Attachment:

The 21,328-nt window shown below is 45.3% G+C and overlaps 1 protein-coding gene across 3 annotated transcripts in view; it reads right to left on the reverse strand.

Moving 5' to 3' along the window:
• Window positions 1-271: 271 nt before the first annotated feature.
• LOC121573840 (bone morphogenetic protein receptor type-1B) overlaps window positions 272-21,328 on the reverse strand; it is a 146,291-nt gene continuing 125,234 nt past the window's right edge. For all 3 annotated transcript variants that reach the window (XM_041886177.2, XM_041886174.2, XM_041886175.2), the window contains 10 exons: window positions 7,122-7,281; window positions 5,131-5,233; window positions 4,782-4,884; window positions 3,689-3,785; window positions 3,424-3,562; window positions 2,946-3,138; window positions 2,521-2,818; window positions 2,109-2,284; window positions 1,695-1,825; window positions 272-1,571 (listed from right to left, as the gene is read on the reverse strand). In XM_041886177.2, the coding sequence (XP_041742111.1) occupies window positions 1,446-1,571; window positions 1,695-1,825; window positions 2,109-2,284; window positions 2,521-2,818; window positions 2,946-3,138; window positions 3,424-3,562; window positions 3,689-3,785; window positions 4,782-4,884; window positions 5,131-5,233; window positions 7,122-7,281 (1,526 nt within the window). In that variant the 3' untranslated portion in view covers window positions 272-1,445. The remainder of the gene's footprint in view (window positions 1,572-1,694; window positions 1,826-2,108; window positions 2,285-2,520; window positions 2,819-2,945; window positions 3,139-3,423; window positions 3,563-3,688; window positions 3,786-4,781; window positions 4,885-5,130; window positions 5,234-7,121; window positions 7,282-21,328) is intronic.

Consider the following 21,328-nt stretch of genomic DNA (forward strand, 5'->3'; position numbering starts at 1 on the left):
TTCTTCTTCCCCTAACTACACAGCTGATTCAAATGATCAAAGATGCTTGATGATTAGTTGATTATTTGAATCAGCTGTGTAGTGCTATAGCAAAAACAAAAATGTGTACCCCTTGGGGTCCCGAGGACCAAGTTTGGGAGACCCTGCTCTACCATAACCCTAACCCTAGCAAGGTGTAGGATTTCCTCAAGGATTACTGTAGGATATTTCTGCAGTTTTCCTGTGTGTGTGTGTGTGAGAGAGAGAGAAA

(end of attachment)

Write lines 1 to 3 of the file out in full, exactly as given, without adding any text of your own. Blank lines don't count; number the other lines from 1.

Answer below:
The 21,328-nt window shown below is 45.3% G+C and overlaps 1 protein-coding gene across 3 annotated transcripts in view; it reads right to left on the reverse strand.

Moving 5' to 3' along the window:
• Window positions 1-271: 271 nt before the first annotated feature.